This section is from the book "Business Finance", by William Henry Lough. Also available from Amazon: Business Finance, A Practical Study of Financial Management in Private Business Concerns.
The general adoption of the corporate form of organizing business enterprises has opened up new and previously un-thought-of fields and methods of exploitation. The corporate form is singularly well adapted for exploiting activities. Through the creation of a small corporation, an individual may wholly or partially hide his own identity and rid himself of personal responsibility. The large corporation with its thousands or tens of thousands of shareholders, few of whom know much about or take a personal interest in the fortunes of their corporation, offers an inviting opportunity for exploitation. It requires a man of really strong character and of unusual conscientiousness to avoid the temptation of using an important office in a corporation of this character for the prime purpose of building up his personal bank account. To the credit of corporate officers and directors it must be said that the great majority devote their undivided efforts to the service of their corporation and the stockholders whose interests they represent.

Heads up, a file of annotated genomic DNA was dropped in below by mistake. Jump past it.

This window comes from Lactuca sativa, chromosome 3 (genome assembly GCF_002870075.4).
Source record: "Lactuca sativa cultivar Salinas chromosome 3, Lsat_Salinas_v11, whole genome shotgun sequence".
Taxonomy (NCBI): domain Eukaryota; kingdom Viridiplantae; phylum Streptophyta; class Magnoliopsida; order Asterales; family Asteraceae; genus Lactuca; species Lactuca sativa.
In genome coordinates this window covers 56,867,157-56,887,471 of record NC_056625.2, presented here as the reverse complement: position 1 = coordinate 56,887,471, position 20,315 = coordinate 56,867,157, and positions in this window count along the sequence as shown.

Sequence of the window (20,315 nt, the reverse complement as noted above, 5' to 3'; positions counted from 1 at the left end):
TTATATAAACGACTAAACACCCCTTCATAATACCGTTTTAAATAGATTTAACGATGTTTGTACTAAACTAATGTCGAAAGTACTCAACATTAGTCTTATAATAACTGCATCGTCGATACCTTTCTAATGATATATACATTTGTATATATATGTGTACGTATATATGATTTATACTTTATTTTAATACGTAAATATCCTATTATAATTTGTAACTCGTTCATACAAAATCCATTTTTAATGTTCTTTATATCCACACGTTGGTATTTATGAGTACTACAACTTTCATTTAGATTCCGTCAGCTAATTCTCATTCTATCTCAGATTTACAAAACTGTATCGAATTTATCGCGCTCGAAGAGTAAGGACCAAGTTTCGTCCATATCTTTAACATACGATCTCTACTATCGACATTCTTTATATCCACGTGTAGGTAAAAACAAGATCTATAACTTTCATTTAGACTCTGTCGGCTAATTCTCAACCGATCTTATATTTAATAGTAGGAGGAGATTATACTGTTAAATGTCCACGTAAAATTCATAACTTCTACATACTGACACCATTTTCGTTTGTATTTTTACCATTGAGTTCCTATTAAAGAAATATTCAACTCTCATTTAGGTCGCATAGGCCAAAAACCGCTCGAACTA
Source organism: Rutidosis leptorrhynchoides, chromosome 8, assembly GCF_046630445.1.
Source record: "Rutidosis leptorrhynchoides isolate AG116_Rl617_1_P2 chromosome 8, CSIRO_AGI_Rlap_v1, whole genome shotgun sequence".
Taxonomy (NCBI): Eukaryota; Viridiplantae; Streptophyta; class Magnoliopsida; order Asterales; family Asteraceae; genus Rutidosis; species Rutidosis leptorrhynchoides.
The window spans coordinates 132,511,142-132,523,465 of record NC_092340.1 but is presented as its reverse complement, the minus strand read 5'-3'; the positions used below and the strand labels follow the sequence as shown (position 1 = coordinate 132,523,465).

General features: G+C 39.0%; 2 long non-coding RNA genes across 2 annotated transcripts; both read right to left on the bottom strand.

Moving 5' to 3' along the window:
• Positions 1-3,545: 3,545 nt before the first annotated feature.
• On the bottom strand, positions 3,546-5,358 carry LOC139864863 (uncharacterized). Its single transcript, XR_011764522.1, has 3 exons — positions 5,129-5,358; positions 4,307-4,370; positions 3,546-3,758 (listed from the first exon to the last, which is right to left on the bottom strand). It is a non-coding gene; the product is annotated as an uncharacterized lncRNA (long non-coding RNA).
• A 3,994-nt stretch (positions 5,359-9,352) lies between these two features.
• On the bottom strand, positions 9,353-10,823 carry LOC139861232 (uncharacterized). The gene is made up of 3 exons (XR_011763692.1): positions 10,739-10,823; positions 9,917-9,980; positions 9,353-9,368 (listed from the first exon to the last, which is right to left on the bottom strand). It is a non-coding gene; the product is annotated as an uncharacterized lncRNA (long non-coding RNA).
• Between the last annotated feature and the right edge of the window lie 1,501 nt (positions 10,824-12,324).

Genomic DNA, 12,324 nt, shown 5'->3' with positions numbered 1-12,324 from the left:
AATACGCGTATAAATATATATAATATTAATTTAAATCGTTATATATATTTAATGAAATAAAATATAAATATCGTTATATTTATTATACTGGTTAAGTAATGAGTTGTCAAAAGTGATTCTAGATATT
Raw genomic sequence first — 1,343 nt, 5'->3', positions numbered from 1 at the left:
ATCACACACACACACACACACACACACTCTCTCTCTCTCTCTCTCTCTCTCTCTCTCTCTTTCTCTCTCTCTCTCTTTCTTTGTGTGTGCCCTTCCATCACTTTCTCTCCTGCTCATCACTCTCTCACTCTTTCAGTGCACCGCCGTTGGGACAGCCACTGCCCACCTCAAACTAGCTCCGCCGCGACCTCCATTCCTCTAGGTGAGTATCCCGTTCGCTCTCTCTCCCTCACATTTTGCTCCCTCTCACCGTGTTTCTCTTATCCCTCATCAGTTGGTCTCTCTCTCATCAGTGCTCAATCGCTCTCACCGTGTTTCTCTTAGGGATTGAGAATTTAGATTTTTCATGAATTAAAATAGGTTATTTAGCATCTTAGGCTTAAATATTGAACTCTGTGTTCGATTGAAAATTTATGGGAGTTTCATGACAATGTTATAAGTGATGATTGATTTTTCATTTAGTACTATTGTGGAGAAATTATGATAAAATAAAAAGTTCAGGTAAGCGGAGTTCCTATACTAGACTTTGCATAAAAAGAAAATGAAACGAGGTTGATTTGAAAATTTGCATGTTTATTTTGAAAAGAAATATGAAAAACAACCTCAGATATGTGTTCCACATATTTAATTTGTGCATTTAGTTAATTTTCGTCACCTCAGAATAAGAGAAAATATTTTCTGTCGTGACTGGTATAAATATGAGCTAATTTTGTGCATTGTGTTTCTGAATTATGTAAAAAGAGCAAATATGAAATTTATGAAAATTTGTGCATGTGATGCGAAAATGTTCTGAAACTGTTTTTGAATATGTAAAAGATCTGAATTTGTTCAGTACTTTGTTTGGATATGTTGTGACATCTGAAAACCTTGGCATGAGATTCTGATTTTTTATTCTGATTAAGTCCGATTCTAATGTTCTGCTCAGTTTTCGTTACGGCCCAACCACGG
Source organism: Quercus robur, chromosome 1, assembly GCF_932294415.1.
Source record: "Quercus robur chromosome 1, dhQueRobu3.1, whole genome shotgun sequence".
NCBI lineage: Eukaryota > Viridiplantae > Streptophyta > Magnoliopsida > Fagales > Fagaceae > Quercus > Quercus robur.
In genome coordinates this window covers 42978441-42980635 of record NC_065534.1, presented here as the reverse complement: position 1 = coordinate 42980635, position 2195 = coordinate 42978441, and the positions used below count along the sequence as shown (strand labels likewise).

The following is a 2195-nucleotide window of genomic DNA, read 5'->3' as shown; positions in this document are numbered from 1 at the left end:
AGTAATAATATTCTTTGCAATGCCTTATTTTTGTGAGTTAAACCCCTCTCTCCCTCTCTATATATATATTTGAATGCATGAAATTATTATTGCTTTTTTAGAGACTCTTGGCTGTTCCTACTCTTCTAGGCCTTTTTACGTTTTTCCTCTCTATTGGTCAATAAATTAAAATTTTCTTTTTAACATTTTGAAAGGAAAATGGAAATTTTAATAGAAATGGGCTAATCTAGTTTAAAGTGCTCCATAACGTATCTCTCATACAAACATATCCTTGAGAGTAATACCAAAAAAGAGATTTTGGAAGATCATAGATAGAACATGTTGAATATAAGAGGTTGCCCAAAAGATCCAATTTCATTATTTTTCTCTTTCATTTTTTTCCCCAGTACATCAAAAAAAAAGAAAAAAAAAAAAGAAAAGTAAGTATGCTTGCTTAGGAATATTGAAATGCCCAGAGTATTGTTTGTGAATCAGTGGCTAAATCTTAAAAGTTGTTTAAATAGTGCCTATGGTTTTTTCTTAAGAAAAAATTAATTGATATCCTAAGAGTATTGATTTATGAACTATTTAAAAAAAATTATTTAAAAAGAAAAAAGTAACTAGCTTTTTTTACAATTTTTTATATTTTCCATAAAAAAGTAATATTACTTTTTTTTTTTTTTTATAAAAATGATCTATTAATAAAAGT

The legal fiction of "corporate entity" which has been more rigorously upheld and applied in American courts than in English courts, has undoubtedly been a highly important factor in favoring exploitation. Any individual who so desires may readily organize and control a corporation in which he may not personally appear either as a director or an officer; indeed, he may not even be on the books as a stockholder of record. With this corporate mask over his face, the exploiter may go ahead boldly looking for victims, and may even, under this new guise, operate successfully on the pocketbooks of those whom he has previously robbed.